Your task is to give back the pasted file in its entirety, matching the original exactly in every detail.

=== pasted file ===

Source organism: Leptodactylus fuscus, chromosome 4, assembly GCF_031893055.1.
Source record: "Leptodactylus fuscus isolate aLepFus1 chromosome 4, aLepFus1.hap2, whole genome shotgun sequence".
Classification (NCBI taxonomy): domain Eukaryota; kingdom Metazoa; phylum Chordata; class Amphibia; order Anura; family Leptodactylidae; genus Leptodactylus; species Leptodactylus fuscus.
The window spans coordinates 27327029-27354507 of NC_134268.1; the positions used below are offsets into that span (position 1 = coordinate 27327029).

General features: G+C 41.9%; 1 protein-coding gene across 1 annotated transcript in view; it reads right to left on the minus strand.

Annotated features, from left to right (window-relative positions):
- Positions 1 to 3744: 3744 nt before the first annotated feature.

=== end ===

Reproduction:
Source organism: Leptodactylus fuscus, chromosome 4, assembly GCF_031893055.1.
Source record: "Leptodactylus fuscus isolate aLepFus1 chromosome 4, aLepFus1.hap2, whole genome shotgun sequence".
Classification (NCBI taxonomy): domain Eukaryota; kingdom Metazoa; phylum Chordata; class Amphibia; order Anura; family Leptodactylidae; genus Leptodactylus; species Leptodactylus fuscus.
The window spans coordinates 27327029-27354507 of NC_134268.1; the positions used below are offsets into that span (position 1 = coordinate 27327029).

General features: G+C 41.9%; 1 protein-coding gene across 1 annotated transcript in view; it reads right to left on the minus strand.

Annotated features, from left to right (window-relative positions):
- Positions 1 to 3744: 3744 nt before the first annotated feature.